Dendrobium is a large genus with many of the most popular, show-stopping orchids. Learn which species you are considering--requirements vary. Most require very bright light but many tolerate low humidity and a wide temperature range.

Cymbidium orchids have huge, showy and colorful flowers, as many as 30 per spike. They require cool temperatures to bloom - below 70  degrees at least.

Cattleyas are the traditional corsage orchid. They grow well with medium light and like heat, actually tolerating what you might call a stuffy room.

Lady Slippers refers to several genera, but the term describes their obvious feature: a pouch-shaped "slipper" that attracts (and often drowns) pollinating insects. A popular slipper type is Paphiopedilum, good in low light and easy to grow.

Oncidiums are epiphytic - with roots that grow in the air. They produce hundreds of flowers per spray; require lots of water as well as air circulation. The Brassia or Spider Orchid is a similarly dramatic plant with long narrow plant parts that reach out like spider legs. They’re often crossed with Oncidiums.

Miltonia orchids have large, fragrant, flat flowers, and are often confused with Miltoniopsis, the Pansy Orchid. They are relatively easy with medium light requirements. Like most epiphytes, they shouldn’t dry out but quickly rot from overwatering.

My choice of these orchids is elementary, so let experts help you choose your own new treasures.
Learn orchid care

As a plant person who deals in soil and compost, I killed all my first orchids, mainly because I didn’t understand the importance of bark or sphagnum-based potting material. After you get that right (not that difficult) you’ll need to learn to water. Some tell you to run tap water through the orchid but never let it sit in water; others put ice cubes on top of the potting medium. Light is a make-or-break factor. It’s all particular to the species, but with some basic instruction all of us can grow an orchid.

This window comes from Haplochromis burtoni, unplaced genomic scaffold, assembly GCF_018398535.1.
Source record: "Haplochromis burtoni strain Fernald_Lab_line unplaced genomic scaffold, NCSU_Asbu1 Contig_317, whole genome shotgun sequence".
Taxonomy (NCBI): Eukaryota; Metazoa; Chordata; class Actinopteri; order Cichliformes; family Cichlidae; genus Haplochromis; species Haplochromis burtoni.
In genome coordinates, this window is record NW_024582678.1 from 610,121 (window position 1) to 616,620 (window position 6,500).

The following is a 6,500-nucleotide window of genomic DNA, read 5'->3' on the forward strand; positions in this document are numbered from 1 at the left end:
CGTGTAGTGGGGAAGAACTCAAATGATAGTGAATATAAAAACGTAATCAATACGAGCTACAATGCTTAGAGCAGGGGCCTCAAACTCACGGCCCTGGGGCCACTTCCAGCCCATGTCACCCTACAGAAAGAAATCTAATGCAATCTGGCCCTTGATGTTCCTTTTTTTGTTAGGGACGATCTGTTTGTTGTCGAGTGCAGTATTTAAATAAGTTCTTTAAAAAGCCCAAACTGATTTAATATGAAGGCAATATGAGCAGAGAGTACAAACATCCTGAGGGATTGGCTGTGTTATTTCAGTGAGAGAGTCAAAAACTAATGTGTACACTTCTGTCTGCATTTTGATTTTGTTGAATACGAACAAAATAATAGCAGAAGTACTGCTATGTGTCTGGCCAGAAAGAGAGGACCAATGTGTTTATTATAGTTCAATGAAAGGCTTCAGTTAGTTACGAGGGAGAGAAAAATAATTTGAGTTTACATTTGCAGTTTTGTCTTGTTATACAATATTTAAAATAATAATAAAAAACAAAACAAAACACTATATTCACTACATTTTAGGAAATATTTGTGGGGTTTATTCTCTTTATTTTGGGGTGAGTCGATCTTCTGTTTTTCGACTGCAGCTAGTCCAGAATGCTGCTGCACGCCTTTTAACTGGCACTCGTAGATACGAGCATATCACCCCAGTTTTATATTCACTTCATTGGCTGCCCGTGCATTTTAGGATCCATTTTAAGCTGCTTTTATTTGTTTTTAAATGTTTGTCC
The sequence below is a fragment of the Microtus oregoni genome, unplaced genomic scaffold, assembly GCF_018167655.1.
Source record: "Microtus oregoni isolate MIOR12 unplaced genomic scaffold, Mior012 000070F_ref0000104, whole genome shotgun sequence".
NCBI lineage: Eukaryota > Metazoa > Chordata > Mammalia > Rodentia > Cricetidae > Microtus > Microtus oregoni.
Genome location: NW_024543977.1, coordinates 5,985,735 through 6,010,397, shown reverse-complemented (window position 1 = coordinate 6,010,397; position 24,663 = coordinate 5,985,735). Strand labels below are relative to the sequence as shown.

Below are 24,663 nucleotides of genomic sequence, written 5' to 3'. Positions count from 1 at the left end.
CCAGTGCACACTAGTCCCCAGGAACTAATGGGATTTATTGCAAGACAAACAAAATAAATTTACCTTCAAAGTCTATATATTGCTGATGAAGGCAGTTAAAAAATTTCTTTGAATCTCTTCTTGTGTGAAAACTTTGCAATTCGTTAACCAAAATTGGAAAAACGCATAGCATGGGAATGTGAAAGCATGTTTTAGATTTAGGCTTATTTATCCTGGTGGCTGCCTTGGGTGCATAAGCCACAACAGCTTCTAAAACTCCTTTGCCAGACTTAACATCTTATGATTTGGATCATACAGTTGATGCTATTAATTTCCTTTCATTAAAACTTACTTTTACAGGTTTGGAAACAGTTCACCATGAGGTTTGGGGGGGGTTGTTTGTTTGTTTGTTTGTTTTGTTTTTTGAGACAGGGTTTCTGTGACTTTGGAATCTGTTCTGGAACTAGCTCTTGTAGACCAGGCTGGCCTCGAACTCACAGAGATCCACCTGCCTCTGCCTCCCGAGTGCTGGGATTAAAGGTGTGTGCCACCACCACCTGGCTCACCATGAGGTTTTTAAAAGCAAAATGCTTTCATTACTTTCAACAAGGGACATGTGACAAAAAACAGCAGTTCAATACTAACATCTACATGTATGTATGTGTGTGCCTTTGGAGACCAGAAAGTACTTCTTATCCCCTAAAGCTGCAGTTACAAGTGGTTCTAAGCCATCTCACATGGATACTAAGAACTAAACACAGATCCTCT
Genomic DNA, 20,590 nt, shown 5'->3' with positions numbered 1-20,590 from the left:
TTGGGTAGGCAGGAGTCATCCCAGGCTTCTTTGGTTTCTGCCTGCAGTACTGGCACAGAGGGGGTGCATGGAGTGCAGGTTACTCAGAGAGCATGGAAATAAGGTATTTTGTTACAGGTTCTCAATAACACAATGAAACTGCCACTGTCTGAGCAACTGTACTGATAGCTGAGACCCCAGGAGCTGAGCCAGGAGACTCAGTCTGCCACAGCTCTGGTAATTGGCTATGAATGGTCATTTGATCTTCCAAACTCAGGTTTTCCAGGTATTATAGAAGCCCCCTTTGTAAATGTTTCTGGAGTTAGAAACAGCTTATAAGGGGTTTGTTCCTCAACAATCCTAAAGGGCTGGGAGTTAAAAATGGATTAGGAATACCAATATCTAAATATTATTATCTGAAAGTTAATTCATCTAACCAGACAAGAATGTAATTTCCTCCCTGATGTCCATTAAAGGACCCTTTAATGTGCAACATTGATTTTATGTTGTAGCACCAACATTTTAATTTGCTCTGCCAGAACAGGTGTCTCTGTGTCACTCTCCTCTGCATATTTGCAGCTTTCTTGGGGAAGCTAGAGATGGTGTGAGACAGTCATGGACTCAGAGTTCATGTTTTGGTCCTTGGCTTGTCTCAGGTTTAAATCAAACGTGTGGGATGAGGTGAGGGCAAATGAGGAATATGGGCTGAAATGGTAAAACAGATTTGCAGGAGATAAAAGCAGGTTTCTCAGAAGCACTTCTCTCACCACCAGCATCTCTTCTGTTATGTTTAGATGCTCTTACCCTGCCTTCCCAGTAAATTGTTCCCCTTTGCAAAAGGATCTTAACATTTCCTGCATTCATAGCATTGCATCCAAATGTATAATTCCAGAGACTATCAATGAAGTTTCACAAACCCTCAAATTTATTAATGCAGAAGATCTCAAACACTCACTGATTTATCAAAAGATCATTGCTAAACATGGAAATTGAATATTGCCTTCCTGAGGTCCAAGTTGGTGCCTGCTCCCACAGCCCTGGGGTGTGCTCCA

To learn more, go to the MAOC show, "Orchids Under Glass" (niagarafrontierorchids.org), or join the friendly local organization. Members work among the orchids at the Botanical Gardens from 9 a.m. to noon Wednesdays and welcome your visits and questions. At the show you’ll find all the plants, the supplies, and the help you’ll need from members, growers and sponsors such as Marlow Orchids of Scottsville.

Vendors include Piping Rock Orchids, Windsept in Time Orchids, Roberts Orchid Supply, Orchid Artwork, and Hydroponics of Buffalo (most helpful about lighting plants.) For online learning the American Orchid Society (AOS) website is most helpful, specializing in education about orchids since 1921. Their care sheets, video, and A to Z glossary help greatly.

If love of plants is part of your life, don’t fail to know and grow orchids.

Details: The Orchid Show at the Buffalo and Erie County Botanical Gardens will be held from 10 a.m. to 5 p.m. Nov. 12 and 10 a.m. to 3 p.m. Nov. 13. The Botanical Gardens are located at 2655 S. Park Ave. Tickets are included with Botanical Gardens admission: $9 adults; $8 seniors (55 and older) and students (13 and older with ID); $5 kids ages 3 to 12. Garden members and kids age 2 and under are free. In addition, an all-day speaker pass is available for $25 to hear presentations on Nov. 12 in a separate building on the campus. For a list of the speakers and other information, visit buffalogardens.com. Tickets are available online now and will also be available at the door.

Sally Cunningham is a garden writer, lecturer and consultant